Down in the heart of Michigan City lays an art center, but not just any old art center. I'm talking about Lubeznik Center for the Arts, and it just so happens that I decided stop in and experience their Citizen*Soldier*Citizen exhibit this past Sunday. The exhibit is a collection of pieces created from veterans of our armed forces that explores modern warfare and reintegration of U.S. soldiers into society using art as a coping mechanism. The images contained within the exhibit are graphic, as is the nature of war, so it may not be suitable for all children. Nonetheless, we learn of the horrors of war from those who witness it, and this visual expression is an opportunity for us citizens to witness the echoes of their experiences.

Combat Paper Project

An interesting concept displayed at the art center was from the Combat Paper Project. The project takes the fibers of military uniforms used in combat and turns them into paper. This paper then becomes the canvas for their messages. Several artists used the technique with a result looking something similar to a leather hide. One artist, Chris Arendt, even went as far as to teach us how to make the paper step-by-step. 

 

How to make combat paper

Experience is the only word that can somewhat describe the power of the exhibit. The haunting glare of a village youth behind her veil, a trio of disembodied Iraqi busts, and the mournful salute of a grieving Marine are just some of the pieces that leave the brain scrambling for words. Words never come, though. At least words aren't formed by the viewer initially. They're an after effect upon reflection. The artists, however, have other things to say and they use their artwork as the medium.

 

What is great about the Combat Paper Project was the combination of both words and images. "Rags make paper, Paper makes money, Money makes banks, Banks make loans, Loans make beggars, Beggars makes rags," reads the copy of a piece describing the artist's idea of a never ending cycle. It reads like the artist's capitalistic impression of the water cycle in his own words.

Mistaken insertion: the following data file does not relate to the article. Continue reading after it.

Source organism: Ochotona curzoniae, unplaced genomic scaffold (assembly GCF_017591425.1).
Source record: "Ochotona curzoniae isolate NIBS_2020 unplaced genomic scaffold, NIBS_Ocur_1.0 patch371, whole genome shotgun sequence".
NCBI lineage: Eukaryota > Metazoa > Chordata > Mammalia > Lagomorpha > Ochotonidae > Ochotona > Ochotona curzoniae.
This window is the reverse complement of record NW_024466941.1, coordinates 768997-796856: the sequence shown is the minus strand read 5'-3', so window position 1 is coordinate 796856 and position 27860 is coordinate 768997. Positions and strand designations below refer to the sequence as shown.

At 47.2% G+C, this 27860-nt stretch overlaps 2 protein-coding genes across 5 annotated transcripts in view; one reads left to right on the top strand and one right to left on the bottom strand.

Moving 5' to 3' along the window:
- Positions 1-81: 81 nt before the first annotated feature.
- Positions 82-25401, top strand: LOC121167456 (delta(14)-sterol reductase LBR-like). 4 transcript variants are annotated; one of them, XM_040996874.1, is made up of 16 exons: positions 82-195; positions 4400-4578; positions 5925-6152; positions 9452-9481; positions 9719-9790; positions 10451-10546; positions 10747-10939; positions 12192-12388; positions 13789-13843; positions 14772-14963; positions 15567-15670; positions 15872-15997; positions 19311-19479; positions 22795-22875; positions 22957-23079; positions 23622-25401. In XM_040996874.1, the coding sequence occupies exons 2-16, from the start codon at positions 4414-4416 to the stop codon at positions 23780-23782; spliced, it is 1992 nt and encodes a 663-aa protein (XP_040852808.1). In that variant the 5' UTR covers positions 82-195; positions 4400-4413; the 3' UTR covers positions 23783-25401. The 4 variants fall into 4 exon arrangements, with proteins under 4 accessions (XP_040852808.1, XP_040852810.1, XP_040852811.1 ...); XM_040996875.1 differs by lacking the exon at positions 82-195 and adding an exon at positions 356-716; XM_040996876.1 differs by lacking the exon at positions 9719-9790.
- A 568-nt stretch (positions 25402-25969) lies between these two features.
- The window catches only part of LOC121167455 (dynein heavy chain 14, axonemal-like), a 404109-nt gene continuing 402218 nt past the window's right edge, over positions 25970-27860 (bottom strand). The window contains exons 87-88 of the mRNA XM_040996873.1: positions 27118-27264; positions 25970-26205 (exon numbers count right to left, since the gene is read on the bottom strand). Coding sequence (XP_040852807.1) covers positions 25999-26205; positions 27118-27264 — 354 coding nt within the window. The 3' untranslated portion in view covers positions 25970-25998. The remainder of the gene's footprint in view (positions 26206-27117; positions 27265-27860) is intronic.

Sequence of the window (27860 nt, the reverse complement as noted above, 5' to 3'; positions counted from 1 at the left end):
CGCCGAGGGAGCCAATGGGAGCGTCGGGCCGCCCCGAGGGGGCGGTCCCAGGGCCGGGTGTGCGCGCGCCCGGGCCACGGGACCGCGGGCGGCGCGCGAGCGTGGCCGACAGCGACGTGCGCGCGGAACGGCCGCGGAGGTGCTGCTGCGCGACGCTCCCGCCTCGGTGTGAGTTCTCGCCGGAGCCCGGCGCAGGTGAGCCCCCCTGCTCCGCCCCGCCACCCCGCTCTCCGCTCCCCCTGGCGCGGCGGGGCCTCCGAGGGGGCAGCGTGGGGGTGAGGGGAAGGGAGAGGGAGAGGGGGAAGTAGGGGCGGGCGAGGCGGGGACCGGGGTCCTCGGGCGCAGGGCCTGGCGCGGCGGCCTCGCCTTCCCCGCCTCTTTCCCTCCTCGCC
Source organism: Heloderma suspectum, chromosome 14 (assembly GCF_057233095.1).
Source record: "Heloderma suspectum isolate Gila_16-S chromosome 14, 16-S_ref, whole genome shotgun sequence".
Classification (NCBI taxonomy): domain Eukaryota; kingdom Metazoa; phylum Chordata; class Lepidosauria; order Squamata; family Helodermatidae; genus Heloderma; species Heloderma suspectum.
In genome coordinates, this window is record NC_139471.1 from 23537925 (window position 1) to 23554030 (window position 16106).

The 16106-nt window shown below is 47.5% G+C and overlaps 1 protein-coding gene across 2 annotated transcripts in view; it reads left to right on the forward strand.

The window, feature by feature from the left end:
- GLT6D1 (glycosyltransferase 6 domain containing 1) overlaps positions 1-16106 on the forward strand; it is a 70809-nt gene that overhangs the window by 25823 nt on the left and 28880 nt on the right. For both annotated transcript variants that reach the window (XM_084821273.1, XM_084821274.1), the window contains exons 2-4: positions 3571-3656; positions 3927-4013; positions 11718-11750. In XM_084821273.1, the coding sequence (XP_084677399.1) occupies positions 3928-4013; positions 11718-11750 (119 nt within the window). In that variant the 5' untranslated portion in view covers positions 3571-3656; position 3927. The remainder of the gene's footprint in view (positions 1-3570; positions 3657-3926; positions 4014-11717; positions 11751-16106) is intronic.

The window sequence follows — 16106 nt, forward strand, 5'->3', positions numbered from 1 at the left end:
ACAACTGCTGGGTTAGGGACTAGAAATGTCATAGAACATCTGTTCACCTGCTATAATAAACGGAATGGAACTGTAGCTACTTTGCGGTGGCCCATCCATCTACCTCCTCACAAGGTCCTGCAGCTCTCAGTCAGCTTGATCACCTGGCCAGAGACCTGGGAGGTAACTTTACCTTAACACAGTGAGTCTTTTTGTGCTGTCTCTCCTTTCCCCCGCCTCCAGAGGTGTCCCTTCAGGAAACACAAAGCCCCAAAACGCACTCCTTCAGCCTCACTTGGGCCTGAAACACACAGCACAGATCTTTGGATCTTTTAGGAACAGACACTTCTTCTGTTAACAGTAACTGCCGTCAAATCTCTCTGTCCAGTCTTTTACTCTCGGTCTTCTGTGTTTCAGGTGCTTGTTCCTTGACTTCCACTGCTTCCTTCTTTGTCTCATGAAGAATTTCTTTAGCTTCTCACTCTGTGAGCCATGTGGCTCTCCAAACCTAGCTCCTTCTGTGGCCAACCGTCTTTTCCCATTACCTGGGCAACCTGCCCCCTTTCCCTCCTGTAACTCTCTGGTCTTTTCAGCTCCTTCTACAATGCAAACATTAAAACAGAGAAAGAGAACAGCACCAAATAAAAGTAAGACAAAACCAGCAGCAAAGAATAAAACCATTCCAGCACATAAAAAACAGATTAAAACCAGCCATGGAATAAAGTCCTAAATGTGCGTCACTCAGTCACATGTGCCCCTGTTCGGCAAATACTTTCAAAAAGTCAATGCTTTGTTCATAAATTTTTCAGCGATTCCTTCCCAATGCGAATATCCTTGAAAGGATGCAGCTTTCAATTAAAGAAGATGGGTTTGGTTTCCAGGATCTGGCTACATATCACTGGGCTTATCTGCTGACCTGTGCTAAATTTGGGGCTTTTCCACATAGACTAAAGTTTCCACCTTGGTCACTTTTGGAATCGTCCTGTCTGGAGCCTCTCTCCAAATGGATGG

There are sculptures, cups, ceramic impressions of the terrain, and bloody penguins still filling the room...but one piece keeps grabbing my attention. As I continue my way through the room, I notice this woman glaring at me. She wears a veil and all I can see are her eyes, but it's all I need to see. Her eyes are condemning. Shadows form in the side pockets of her eyes and her mouth is covered by a keffiyeh. To me, she is a citizen of war and a reminder from a soldier to remember the innocents. Needless to say, her gaze is worthy of remembrance. The large and hung piece was also made from combat paper. 

Traditional art forms are also found within the exhibit at Lubezniks including a ceramic cup collection with richly incised carvings. The cups present a wide range of techniques that involve words and imagery on a miniature scale. Regardless of how small the piece is though, each piece can still leave a memory the size of a crater. There is a symbolic quote from Queen Victoria on one of the cups that reads, "Beware of the artists. They mix with all classes of society and are therefore more dangerous." The artists represented have definitely done their own share of mingling within society it seems. 

Lubeznik Ceramic Cups

Perhaps the most politically charged collection of the whole exhibit is the first set of hung ceramic pig heads. The artist, Giuseppe Pellicano, describes the heads as "trophies," further stating that the horns and teeth represent viciousness, while the white glaze covering each head represents the masking of political agendas by those who hold power. The pigs represent deception and the withholding of motives. Every head holds horns and many have gnarled teeth.

Giuseppe Pellicano pig heads

People may say that art is an acquired taste. So is being a vegetarian, and everyone knows vegetables help us live just a little bit longer. Art, like vegetables, is good for the heart! Why not try it? After experiencing Citizen *Soldier* Citizen, I think I can say it gave me a hunger. Why shouldn't it? Right in our own backyards is a public art center displaying world class pieces and all they ask for entry is a donation. For the fellas out there, what better way is there to show your sophistication than maybe taking your girl out to the center? The donation fee even makes it a bit more philanthropic, so to speak.

Of course I can't forget our lovely mothers out their either, so I have good news. If you can't catch Citizen *Soldier* Citizen, Lubezniks' has the Coastline Children's Film Festival coming up February 8! Maybe you want to stop in a bit sooner? On Saturday, January 25th, LCA is holding Family Art Day from 12-2:00pm.


Take my word on this one, folks; Lubezniks Center for the Arts is a gem in our backyards. We all know that the only way to hold a gem is to go digging. If this blog is anything, let it be the shovel that helps you uncover this gem. Go! Dig! Experience the mind-blowing exhibits at LCA!

...A lot of you may be saying to yourselves right now, "C'mon Tyler! You can buy gems. No shovels necessary." That's right. I guess you can own gems by buying them too. I carry more good news then. A number of pieces on exhibit are up for sale! (They would look great on that open wall, in case you were wondering.) Of course it's totally okay if Citizen *Soldier* Citizen isn't for you. Head on over to Lubeznikcenter.org and check out some of their upcoming exhibits. People, people, people! I can hear those stomachs gurgling. Go on and grab yourselves a taste for the arts.